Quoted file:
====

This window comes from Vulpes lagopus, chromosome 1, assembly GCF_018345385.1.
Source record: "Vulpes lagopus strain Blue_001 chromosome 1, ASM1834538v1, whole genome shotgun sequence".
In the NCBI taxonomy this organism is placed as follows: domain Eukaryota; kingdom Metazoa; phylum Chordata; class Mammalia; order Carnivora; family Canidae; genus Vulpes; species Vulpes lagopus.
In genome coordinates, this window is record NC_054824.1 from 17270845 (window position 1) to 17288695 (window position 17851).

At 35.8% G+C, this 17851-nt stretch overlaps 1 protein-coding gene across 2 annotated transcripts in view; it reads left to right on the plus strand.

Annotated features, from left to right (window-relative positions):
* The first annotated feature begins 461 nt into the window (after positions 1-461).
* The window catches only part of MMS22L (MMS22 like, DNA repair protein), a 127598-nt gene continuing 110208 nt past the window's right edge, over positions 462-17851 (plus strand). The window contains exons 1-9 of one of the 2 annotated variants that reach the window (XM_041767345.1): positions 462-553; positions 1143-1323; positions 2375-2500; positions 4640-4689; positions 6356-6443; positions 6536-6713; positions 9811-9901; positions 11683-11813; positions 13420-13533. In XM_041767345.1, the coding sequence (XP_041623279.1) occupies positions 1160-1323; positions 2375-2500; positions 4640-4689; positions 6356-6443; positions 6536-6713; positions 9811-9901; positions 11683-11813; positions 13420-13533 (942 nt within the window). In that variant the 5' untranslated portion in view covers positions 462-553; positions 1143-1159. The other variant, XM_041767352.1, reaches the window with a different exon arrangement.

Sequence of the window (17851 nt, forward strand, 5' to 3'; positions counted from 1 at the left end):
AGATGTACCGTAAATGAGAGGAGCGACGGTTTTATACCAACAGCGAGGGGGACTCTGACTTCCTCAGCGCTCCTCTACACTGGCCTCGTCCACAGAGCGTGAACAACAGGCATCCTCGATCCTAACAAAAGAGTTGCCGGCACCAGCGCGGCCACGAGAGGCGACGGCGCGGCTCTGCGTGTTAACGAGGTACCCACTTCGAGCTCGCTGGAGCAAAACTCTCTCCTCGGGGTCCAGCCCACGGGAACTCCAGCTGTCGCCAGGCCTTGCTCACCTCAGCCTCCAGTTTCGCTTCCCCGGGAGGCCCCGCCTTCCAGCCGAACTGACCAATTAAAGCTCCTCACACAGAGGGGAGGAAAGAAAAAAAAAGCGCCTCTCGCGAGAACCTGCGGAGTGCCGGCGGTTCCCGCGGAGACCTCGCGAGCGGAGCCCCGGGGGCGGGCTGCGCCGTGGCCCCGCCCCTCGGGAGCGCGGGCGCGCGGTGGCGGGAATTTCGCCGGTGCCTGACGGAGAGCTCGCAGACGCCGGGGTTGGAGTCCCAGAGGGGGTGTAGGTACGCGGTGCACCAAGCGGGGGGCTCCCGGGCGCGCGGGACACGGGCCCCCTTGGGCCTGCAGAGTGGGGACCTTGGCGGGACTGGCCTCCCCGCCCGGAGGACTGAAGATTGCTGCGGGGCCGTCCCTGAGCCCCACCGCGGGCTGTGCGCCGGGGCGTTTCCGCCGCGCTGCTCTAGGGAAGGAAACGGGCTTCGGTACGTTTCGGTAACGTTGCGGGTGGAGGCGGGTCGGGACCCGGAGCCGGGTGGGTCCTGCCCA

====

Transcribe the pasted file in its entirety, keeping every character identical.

This window comes from Vulpes lagopus, chromosome 1, assembly GCF_018345385.1.
Source record: "Vulpes lagopus strain Blue_001 chromosome 1, ASM1834538v1, whole genome shotgun sequence".
In the NCBI taxonomy this organism is placed as follows: domain Eukaryota; kingdom Metazoa; phylum Chordata; class Mammalia; order Carnivora; family Canidae; genus Vulpes; species Vulpes lagopus.
In genome coordinates, this window is record NC_054824.1 from 17270845 (window position 1) to 17288695 (window position 17851).

At 35.8% G+C, this 17851-nt stretch overlaps 1 protein-coding gene across 2 annotated transcripts in view; it reads left to right on the plus strand.

Annotated features, from left to right (window-relative positions):
* The first annotated feature begins 461 nt into the window (after positions 1-461).
* The window catches only part of MMS22L (MMS22 like, DNA repair protein), a 127598-nt gene continuing 110208 nt past the window's right edge, over positions 462-17851 (plus strand). The window contains exons 1-9 of one of the 2 annotated variants that reach the window (XM_041767345.1): positions 462-553; positions 1143-1323; positions 2375-2500; positions 4640-4689; positions 6356-6443; positions 6536-6713; positions 9811-9901; positions 11683-11813; positions 13420-13533. In XM_041767345.1, the coding sequence (XP_041623279.1) occupies positions 1160-1323; positions 2375-2500; positions 4640-4689; positions 6356-6443; positions 6536-6713; positions 9811-9901; positions 11683-11813; positions 13420-13533 (942 nt within the window). In that variant the 5' untranslated portion in view covers positions 462-553; positions 1143-1159. The other variant, XM_041767352.1, reaches the window with a different exon arrangement.

Sequence of the window (17851 nt, forward strand, 5' to 3'; positions counted from 1 at the left end):
AGATGTACCGTAAATGAGAGGAGCGACGGTTTTATACCAACAGCGAGGGGGACTCTGACTTCCTCAGCGCTCCTCTACACTGGCCTCGTCCACAGAGCGTGAACAACAGGCATCCTCGATCCTAACAAAAGAGTTGCCGGCACCAGCGCGGCCACGAGAGGCGACGGCGCGGCTCTGCGTGTTAACGAGGTACCCACTTCGAGCTCGCTGGAGCAAAACTCTCTCCTCGGGGTCCAGCCCACGGGAACTCCAGCTGTCGCCAGGCCTTGCTCACCTCAGCCTCCAGTTTCGCTTCCCCGGGAGGCCCCGCCTTCCAGCCGAACTGACCAATTAAAGCTCCTCACACAGAGGGGAGGAAAGAAAAAAAAAGCGCCTCTCGCGAGAACCTGCGGAGTGCCGGCGGTTCCCGCGGAGACCTCGCGAGCGGAGCCCCGGGGGCGGGCTGCGCCGTGGCCCCGCCCCTCGGGAGCGCGGGCGCGCGGTGGCGGGAATTTCGCCGGTGCCTGACGGAGAGCTCGCAGACGCCGGGGTTGGAGTCCCAGAGGGGGTGTAGGTACGCGGTGCACCAAGCGGGGGGCTCCCGGGCGCGCGGGACACGGGCCCCCTTGGGCCTGCAGAGTGGGGACCTTGGCGGGACTGGCCTCCCCGCCCGGAGGACTGAAGATTGCTGCGGGGCCGTCCCTGAGCCCCACCGCGGGCTGTGCGCCGGGGCGTTTCCGCCGCGCTGCTCTAGGGAAGGAAACGGGCTTCGGTACGTTTCGGTAACGTTGCGGGTGGAGGCGGGTCGGGACCCGGAGCCGGGTGGGTCCTGCCCA